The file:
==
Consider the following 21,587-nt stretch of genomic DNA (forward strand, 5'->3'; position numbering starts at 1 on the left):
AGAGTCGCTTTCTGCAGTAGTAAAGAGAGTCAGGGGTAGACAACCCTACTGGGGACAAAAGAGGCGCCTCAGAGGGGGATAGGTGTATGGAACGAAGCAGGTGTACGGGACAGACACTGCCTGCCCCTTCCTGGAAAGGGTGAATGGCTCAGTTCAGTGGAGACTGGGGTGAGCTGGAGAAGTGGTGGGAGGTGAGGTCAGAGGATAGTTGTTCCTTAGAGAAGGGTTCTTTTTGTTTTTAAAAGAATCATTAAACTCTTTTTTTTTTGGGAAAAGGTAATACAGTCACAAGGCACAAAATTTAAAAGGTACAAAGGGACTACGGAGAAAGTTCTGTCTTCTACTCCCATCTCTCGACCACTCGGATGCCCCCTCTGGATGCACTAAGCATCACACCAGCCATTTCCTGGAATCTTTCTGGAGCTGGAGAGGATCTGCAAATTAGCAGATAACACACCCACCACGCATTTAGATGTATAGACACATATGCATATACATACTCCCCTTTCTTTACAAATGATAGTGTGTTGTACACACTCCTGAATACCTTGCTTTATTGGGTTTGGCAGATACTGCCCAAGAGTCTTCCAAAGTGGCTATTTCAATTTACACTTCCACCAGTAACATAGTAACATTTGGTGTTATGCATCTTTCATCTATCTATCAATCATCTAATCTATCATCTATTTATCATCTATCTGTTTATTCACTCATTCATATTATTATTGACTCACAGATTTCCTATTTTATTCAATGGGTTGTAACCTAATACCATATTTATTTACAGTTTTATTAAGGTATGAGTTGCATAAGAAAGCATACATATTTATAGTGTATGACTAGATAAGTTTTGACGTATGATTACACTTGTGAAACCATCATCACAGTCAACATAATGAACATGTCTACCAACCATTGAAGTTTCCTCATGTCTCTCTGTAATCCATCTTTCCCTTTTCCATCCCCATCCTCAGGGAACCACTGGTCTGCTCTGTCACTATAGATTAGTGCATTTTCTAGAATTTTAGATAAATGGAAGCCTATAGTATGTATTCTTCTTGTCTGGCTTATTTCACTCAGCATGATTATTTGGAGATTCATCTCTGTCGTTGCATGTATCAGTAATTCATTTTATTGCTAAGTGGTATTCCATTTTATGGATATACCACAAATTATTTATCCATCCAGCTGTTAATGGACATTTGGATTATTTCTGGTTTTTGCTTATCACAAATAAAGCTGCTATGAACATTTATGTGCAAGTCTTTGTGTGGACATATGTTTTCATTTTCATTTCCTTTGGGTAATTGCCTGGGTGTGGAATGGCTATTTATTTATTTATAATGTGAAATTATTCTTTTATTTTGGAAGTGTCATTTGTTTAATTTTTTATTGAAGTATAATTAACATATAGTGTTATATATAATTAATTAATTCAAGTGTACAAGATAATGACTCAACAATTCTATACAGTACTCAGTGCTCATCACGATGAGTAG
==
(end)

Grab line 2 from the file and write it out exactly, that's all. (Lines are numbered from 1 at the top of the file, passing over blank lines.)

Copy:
AGAGTCGCTTTCTGCAGTAGTAAAGAGAGTCAGGGGTAGACAACCCTACTGGGGACAAAAGAGGCGCCTCAGAGGGGGATAGGTGTATGGAACGAAGCAGGTGTACGGGACAGACACTGCCTGCCCCTTCCTGGAAAGGGTGAATGGCTCAGTTCAGTGGAGACTGGGGTGAGCTGGAGAAGTGGTGGGAGGTGAGGTCAGAGGATAGTTGTTCCTTAGAGAAGGGTTCTTTTTGTTTTTAAAAGAATCATTAAACTCTTTTTTTTTTGGGAAAAGGTAATACAGTCACAAGGCACAAAATTTAAAAGGTACAAAGGGACTACGGAGAAAGTTCTGTCTTCTACTCCCATCTCTCGACCACTCGGATGCCCCCTCTGGATGCACTAAGCATCACACCAGCCATTTCCTGGAATCTTTCTGGAGCTGGAGAGGATCTGCAAATTAGCAGATAACACACCCACCACGCATTTAGATGTATAGACACATATGCATATACATACTCCCCTTTCTTTACAAATGATAGTGTGTTGTACACACTCCTGAATACCTTGCTTTATTGGGTTTGGCAGATACTGCCCAAGAGTCTTCCAAAGTGGCTATTTCAATTTACACTTCCACCAGTAACATAGTAACATTTGGTGTTATGCATCTTTCATCTATCTATCAATCATCTAATCTATCATCTATTTATCATCTATCTGTTTATTCACTCATTCATATTATTATTGACTCACAGATTTCCTATTTTATTCAATGGGTTGTAACCTAATACCATATTTATTTACAGTTTTATTAAGGTATGAGTTGCATAAGAAAGCATACATATTTATAGTGTATGACTAGATAAGTTTTGACGTATGATTACACTTGTGAAACCATCATCACAGTCAACATAATGAACATGTCTACCAACCATTGAAGTTTCCTCATGTCTCTCTGTAATCCATCTTTCCCTTTTCCATCCCCATCCTCAGGGAACCACTGGTCTGCTCTGTCACTATAGATTAGTGCATTTTCTAGAATTTTAGATAAATGGAAGCCTATAGTATGTATTCTTCTTGTCTGGCTTATTTCACTCAGCATGATTATTTGGAGATTCATCTCTGTCGTTGCATGTATCAGTAATTCATTTTATTGCTAAGTGGTATTCCATTTTATGGATATACCACAAATTATTTATCCATCCAGCTGTTAATGGACATTTGGATTATTTCTGGTTTTTGCTTATCACAAATAAAGCTGCTATGAACATTTATGTGCAAGTCTTTGTGTGGACATATGTTTTCATTTTCATTTCCTTTGGGTAATTGCCTGGGTGTGGAATGGCTATTTATTTATTTATAATGTGAAATTATTCTTTTATTTTGGAAGTGTCATTTGTTTAATTTTTTATTGAAGTATAATTAACATATAGTGTTATATATAATTAATTAATTCAAGTGTACAAGATAATGACTCAACAATTCTATACAGTACTCAGTGCTCATCACGATGAGTAG